Embree Easterly, who rose from cashier to president of Capital Bank in the early 1960s and led the bank until the 1980s, died Saturday at The Carpenter House of St. Joseph Hospice.

He was 92.

Visitation will be from noon until a religious service at 2 p.m. Wednesday at Jefferson United Methodist Church. Burial will be at Denham Springs Memorial Cemetery.

Easterly became president of Capital Bank — Baton Rouge’s fifth bank — only a few years after it was founded in the late 1950s.

He quickly became the name and face associated with the bank before retiring in the 1980s as it and other banks fell victim to the oil bust.

He was remembered Tuesday by his son, James Easterly, for his philanthropy, humility and tireless advocacy for Louisiana and community banking.

James Easterly said his father’s successes as a philanthropist stemmed from his approach to people.

“One of his philosophies was that you have to talk to people, and if you talk long enough to somebody you’ll find something in common,” he said. “And he was that way until the end.”

Easterly said his father was humble in the face of his accomplishments.

“He was never one to promote himself,” he said. “He got a deal going and then just let it ride on its own merits. He was not one of those that had to have his name in front of everything, but Baton Rouge is a lot different than it would have been with out him.”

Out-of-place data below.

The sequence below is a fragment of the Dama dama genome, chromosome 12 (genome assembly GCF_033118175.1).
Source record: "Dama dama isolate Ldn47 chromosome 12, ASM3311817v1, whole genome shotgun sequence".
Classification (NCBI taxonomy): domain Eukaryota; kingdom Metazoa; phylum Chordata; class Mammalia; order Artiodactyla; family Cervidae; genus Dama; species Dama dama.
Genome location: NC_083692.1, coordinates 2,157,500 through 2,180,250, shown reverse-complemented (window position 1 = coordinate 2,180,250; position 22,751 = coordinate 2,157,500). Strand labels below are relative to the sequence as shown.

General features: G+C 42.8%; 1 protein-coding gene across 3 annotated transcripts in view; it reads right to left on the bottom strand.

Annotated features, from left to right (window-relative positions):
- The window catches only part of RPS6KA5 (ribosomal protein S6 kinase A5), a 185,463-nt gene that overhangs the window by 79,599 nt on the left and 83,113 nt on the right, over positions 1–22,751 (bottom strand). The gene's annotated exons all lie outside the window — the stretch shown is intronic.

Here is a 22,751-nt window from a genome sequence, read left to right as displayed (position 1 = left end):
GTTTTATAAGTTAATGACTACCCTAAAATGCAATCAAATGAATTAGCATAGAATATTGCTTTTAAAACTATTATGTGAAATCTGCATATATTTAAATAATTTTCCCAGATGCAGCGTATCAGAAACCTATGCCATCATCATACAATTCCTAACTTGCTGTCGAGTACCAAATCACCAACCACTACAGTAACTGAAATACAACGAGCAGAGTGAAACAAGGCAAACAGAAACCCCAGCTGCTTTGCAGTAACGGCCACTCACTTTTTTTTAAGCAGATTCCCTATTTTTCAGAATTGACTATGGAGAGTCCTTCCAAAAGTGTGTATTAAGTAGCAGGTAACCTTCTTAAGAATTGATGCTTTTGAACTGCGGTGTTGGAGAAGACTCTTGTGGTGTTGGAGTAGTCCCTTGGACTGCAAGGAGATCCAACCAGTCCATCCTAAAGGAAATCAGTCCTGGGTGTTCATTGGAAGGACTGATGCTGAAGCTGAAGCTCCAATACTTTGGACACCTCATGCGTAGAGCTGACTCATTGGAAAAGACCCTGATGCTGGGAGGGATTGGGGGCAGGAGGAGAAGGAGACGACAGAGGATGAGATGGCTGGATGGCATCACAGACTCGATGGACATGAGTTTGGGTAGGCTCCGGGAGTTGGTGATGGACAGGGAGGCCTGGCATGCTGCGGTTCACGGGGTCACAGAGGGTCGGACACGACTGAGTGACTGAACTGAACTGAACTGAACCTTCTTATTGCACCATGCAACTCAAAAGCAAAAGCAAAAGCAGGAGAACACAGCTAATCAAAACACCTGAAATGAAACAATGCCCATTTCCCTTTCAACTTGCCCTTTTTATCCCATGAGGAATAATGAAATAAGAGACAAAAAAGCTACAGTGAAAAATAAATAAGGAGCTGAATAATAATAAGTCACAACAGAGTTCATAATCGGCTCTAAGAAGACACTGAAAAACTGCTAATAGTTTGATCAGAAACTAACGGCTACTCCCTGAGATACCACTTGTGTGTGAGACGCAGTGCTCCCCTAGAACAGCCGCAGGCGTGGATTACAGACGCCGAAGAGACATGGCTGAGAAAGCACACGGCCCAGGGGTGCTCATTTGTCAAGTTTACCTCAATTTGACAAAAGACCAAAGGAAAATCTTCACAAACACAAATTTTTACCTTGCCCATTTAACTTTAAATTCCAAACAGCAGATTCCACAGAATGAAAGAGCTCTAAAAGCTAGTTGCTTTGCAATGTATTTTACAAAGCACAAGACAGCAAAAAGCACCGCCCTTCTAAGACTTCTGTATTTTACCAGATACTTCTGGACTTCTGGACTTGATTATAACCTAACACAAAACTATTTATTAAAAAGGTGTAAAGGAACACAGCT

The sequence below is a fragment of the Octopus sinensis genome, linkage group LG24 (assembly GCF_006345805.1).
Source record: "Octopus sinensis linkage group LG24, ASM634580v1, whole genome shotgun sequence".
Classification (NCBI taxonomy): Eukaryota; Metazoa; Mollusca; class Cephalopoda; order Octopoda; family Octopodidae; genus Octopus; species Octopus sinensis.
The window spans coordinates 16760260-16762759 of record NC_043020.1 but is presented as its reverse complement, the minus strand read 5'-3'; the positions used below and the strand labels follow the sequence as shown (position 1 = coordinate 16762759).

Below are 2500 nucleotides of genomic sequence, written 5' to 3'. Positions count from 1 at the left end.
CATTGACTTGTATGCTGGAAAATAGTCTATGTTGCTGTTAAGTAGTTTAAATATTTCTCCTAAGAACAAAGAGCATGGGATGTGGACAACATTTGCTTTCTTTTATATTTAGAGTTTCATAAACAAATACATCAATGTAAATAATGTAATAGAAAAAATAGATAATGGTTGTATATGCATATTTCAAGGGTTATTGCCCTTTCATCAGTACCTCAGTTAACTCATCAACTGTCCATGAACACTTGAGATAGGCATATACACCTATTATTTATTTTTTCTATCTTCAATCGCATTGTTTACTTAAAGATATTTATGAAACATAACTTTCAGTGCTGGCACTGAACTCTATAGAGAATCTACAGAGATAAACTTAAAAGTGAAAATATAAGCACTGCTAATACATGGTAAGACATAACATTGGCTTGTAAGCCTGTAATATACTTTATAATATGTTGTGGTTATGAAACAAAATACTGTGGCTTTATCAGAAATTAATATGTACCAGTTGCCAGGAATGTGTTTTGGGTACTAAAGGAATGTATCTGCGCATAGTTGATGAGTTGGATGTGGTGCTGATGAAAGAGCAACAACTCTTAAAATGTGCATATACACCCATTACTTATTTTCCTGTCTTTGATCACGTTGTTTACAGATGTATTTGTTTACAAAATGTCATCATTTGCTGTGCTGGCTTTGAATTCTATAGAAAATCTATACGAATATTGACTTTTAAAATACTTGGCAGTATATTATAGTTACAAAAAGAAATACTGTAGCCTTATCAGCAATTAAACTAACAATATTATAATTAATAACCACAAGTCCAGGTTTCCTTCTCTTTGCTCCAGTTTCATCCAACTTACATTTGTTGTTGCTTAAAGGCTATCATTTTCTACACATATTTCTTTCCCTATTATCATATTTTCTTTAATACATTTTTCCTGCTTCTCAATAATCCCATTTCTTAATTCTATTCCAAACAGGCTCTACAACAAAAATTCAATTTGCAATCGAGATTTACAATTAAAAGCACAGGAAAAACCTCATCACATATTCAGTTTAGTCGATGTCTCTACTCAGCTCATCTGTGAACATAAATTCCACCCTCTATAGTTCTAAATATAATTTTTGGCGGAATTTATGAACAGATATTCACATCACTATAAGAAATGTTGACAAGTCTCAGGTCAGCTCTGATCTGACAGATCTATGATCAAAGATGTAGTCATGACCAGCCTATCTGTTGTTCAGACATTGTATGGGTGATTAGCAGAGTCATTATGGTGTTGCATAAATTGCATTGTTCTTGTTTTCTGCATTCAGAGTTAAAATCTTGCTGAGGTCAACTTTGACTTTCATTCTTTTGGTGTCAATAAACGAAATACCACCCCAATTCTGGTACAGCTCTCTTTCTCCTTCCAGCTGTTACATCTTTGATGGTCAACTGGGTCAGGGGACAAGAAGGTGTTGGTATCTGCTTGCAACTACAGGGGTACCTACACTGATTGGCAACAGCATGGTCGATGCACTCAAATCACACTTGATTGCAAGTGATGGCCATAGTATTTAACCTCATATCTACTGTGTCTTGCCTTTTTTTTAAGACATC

Embree Easterly attended LSU but quit college to get a full-time job to support his ailing parents and sister.

He enlisted in the U.S. Marine Corps during World War II and saw action on Iwo Jima, where he was attached to the 4th Marine Division’s Graves Registration Unit.

He began his 45-year career in banking in the second-lowest position at Capital Bank.

By the time he retired in 1984, he was president, chief executive officer and chairman of the board.

Capital Bank was a $600 million financial institution, though it closed later that decade after losses associated with the oil bust mounted.

Along the way, he was president of the Independent Bankers Association of America and was honored as the first Small Business Banker Advocate of the Year by the U.S. Small Business Administration.

He was one of the largest fundraisers for charities in the Baton Rouge community and was one of the founders of Jefferson United Methodist Church in 1958.